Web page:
THE POWER OF STORYTELLING FROM ‘MY STREET’

The power of storytelling

I have a guilty pleasure; I really like to watch documentaries while I make dinner. It’s my time to do two things that I enjoy; learning from storytelling and creating homemade meals for my family.

This isn’t a new thing. It was always my Sunday afternoon treat. Since lockdown I’ve started to watch programmes on my iPad while prepping, chopping, baking, boiling and roasting. It is a way for me to destress and unwind while also learning about others.

I am interested in different communities, cultures and lifestyles. The way people choose to live their lives intrigues me and I genuinely believe we can all learn from others: good or bad.

Looking differently at My Street

While perusing the choices, I came across an old programme called My Street. The concept was simple but inspired. A lady had lived on a street for many years and realised she didn’t know her neighbours.

Not usual now-a-days, and something that I feel we can probably all relate to in one way or another.

She set about knocking on doors and asking each family to share their stories about love, life and loss on film. The outcome was an insight into a street that was made up of so many different characters that had one thing in common: their postcode.

Learning from storytelling

This got me thinking.

There is little doubt that one of the reasons I enjoy documentaries so much is that I write stories for a living. Admittedly, the releases and features I draft are often about business, but this doesn’t mean they are devoid of personality.

We always say that passion is infectious, and personality is the one thing that a company has that cannot be replicated. You may be selling the same product as another business but what makes your organisation unique is you. This is where the power of storytelling comes into its own.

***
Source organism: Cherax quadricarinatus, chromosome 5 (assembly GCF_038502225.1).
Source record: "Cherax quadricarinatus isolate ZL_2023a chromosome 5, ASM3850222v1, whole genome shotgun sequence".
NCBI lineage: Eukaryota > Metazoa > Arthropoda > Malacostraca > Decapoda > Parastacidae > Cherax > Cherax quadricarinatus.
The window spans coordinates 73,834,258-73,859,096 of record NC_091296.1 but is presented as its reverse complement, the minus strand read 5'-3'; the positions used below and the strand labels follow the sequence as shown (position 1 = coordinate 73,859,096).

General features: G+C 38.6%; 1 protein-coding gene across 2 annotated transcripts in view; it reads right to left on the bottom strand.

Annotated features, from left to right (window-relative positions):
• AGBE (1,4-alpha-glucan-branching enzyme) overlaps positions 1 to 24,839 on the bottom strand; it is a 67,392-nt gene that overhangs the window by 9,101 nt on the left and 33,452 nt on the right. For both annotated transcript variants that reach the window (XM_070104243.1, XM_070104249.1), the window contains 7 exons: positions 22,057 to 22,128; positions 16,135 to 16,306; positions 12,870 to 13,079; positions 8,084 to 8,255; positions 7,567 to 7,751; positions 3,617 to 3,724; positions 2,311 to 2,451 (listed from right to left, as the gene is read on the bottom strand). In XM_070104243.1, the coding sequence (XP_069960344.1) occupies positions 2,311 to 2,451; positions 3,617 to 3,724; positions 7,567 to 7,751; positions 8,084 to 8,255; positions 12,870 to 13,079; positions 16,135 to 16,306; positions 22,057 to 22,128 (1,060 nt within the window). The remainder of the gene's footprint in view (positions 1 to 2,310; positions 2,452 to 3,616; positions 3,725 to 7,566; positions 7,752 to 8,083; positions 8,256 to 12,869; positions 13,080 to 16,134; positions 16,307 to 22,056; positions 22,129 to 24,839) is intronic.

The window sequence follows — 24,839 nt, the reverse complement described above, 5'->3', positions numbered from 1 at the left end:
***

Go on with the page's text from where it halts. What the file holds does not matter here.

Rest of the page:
I then realised that during lockdown we have started to talk to our neighbours more. We’ve always nodded a polite hello but now we stand in our gardens and we chat. We live on a cul-de-sac in a former mining village and are all very different.

Since lockdown a group of us have come together and during our morning, afternoon and evening chats (which conform to the obligatory social distancing) we have learnt about ‘My Street’. It wasn’t forced it just happened and has made me realise how important it is to add personality to content if you want to really engage with an audience.

Behind closed doors

People like stories. They like to know what happens behind closed doors and to hear about the love, life and loss of others. This doesn’t mean every business needs to share their inner most workings with everyone. In fact, I can’t think of a single client that would happily disclose all their best kept secrets. What it does put into perspective is the need to add interesting facts into the case studies, press releases, blogs and social content.

If you want to harness the power of storytelling you need to think differently.

Adding some honesty to copy and write in the first person to change a piece of content from informative to truly engaging. Creating reactions and changing behaviours is one of the benefits of PR and writing in this way will achieve those objectives.

Going back to My Street

Although I have worked in PR for more than 20 years, I never assume to know everything.

Life is about lessons and I like to learn from others. I try to take the positives from situations and just one of those will be that My Street has reminded me that the true story is the person behind the headline.

Remembering this and using it as a tool going forward, I’m going to put this into practice and make it my mission to find out more about the people behind the stories that we share. But before that, I am going to continue to enjoy the chats that we are having with neighbours and to learning more about what goes on behind closed doors on My Street.